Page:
PSNI Chief Constable Simon Byrne has said police will use new laws to enforce coronavirus-related restrictions on public life only when "absolutely necessary".
It comes as tough new restrictions came into force in Northern Ireland for the public and businesses, which curb when people can leave the house and under what circumstances businesses can remain open.
They include new limitations on public movement, meaning you could be fined if you don't have a reasonable excuse for being outside your home.
Q. So under what circumstances can people be out in public?
Q. Are there any other reasons I can leave the house?
Yes, you can also leave the house to attend the funeral of someone in your household or a close family member, or to attend a funeral where family or household members can not attend.
You can also leave to fulfil a legal obligation, such as attending court or satisfying bail conditions.
The public may also leave the home to access critical public services, including childcare and/or educational facilities if they are still available to a parent, such as schools remaining open for the children of key workers. You may also leave to access social care services, for example or services to victims of crime.
If you are a minister or religious leader, you may go to your place of worship.
Permission has also been given to move house if moving is unavoidable.
For those who live in a home where a garden or yard is available, they are also allowed use those facilities.
Q. What happens if I leave the house and I don't have a reasonable excuse?
You may be issued with a fixed penalty notice if you do not have a reasonable excuse for being outside your home.
PSNI Chief Constable Simon Byrne has said a £60 penalty could be issued to those failing to comply with the measures, rising to £120 for a repeat offence and double thereafter - up to a maximum fine of £960.
The penalty would be issued if an adult aged over 18 fails to comply with instruction from a police officer to return to their home.
The fine of £60 can fall to £30 if paid within 14 days, while the highest fines of up to £5,000 will be reserved for businesses.
Q. Which businesses must close?
Restaurants, including restaurants and dining rooms in hotels or members’ clubs.
Cafes, including workplace canteens unless at a hospital, care home or school, at a prison or serving the armed forces. They may also remain open if serving the homeless or unless there's no alternative for staff to obtain food.
Bars, including bars in hotels or members’ clubs.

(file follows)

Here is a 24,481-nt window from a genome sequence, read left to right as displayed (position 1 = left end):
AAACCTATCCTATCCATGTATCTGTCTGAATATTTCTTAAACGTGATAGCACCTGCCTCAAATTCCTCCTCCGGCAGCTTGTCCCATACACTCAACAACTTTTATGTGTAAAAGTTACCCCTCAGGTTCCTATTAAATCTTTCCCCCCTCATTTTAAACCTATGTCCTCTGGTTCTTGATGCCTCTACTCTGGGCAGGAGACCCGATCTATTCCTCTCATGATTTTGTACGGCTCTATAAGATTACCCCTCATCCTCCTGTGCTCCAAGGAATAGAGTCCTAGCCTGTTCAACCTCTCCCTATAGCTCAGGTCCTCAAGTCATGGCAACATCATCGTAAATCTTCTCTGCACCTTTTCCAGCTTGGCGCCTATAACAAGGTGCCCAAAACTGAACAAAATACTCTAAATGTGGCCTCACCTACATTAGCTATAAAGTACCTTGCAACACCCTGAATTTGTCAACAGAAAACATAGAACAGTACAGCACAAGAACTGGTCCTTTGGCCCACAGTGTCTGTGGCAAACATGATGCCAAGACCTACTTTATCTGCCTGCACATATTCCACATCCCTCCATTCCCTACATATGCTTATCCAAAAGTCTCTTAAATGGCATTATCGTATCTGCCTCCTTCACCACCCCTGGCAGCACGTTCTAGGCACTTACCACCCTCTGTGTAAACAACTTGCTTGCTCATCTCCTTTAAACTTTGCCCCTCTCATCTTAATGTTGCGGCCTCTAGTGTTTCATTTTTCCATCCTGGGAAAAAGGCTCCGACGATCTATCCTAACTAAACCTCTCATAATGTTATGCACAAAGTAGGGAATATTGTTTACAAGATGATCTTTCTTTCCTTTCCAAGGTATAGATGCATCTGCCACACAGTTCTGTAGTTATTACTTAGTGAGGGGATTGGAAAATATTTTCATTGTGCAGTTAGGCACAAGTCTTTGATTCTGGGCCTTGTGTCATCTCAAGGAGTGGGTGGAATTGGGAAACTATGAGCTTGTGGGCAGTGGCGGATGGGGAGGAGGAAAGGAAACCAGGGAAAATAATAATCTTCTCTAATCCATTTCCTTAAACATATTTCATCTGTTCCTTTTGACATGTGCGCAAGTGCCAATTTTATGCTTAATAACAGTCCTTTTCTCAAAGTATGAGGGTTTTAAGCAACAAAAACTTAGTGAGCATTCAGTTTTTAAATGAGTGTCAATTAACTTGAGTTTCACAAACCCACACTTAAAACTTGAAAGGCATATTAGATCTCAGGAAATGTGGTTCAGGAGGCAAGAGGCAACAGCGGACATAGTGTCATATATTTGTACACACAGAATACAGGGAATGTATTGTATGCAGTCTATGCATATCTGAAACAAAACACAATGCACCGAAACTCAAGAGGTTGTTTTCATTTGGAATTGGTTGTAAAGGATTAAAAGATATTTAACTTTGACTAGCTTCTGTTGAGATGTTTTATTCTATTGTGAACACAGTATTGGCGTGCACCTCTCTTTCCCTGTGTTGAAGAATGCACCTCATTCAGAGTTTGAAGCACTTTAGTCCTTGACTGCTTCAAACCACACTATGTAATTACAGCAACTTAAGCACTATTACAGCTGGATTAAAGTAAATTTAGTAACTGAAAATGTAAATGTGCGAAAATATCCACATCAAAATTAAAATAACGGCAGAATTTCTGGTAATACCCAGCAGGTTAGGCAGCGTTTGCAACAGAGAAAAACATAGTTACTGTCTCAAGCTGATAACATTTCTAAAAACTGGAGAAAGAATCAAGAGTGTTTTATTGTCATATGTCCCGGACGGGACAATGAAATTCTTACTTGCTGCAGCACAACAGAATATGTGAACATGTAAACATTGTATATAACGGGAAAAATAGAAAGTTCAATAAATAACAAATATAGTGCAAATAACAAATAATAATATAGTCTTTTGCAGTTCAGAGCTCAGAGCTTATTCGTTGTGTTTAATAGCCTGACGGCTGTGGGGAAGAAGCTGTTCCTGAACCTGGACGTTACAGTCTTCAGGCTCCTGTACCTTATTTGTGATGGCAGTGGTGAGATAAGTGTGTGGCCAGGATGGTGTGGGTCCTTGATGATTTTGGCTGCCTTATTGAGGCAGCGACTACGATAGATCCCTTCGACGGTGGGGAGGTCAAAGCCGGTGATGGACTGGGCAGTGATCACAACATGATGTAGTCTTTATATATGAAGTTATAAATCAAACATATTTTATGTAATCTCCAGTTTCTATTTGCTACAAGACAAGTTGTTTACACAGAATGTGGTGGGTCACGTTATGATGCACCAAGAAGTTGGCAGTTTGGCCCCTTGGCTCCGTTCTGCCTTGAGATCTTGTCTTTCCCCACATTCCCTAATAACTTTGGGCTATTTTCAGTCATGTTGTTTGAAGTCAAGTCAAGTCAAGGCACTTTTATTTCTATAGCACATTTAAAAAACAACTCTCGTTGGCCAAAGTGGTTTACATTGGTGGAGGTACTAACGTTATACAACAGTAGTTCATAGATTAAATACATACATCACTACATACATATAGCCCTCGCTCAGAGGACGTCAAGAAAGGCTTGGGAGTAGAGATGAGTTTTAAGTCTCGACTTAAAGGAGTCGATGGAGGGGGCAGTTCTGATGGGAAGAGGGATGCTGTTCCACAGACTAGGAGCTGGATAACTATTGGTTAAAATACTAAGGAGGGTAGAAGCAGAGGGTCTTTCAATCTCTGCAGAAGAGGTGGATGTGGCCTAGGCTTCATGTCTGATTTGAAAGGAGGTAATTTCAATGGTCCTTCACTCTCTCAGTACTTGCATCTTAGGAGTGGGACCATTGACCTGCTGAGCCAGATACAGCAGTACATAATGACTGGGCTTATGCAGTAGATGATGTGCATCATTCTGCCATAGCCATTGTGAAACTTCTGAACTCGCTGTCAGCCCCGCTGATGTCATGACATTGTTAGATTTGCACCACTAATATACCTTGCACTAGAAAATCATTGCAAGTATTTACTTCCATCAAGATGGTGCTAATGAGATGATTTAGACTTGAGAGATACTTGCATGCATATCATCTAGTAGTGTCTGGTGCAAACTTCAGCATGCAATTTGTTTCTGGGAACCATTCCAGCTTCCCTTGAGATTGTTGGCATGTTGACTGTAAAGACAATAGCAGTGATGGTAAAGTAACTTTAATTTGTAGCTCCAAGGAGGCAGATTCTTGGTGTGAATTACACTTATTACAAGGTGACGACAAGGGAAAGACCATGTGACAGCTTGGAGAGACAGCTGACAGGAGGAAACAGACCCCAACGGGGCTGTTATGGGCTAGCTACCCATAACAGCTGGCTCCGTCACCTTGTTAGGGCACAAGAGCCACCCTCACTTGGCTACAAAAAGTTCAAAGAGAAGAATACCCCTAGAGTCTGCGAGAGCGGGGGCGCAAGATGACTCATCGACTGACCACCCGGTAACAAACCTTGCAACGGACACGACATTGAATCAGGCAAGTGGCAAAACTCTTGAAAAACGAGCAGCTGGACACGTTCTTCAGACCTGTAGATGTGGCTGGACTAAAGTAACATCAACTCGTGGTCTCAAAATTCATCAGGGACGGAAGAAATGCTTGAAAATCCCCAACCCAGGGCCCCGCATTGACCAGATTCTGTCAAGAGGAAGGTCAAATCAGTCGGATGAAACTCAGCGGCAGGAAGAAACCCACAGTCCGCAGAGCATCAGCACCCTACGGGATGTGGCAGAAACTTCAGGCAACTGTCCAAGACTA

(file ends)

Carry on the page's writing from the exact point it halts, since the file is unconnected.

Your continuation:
Museums and galleries.
Nail, beauty, hair salons and barbers.
Tattoo and piercing parlours.
Indoor fitness studios, gyms, swimming pools, bowling alleys, amusement arcades or soft play areas or other indoor leisure centres or facilities.
Funfairs (whether outdoors or indoors).
Playgrounds, sports courts and outdoor gyms.
Outdoor markets (except for stalls selling food).
Meanwhile, the following types of businesses can continue to operate but are under a legal duty to adopt social distancing measures.
Food retailers, including food markets, supermarkets, convenience stores and corner shops.
Off licences and licensed shops selling alcohol (including breweries).
Pharmacies (including non-dispensing pharmacies) and chemists.
Homeware, building supplies and hardware stores.
Car repair and MOT services.
Taxi or vehicle hire businesses.
Banks, building societies, credit unions, short term loan providers and cash points.
Laundrettes and dry cleaners.
Dental services, opticians, audiology services, chiropody, chiropractors, osteopaths and other medical or health services, including services relating to mental health.
Veterinary surgeons and pet shops.
Agricultural supplies shop.
Storage and distribution facilities, including delivery drop off or collection points, where the facilities are in the premises of a business included.
Q. How long will the new lockdown rules be in force for?
The Department of Health must review the need for the restrictions and requirements imposed by the Executive on the Northern Ireland public at least once every 21 days, with the first review being carried out by April 18th. The new powers are valid for a maximum period of six months.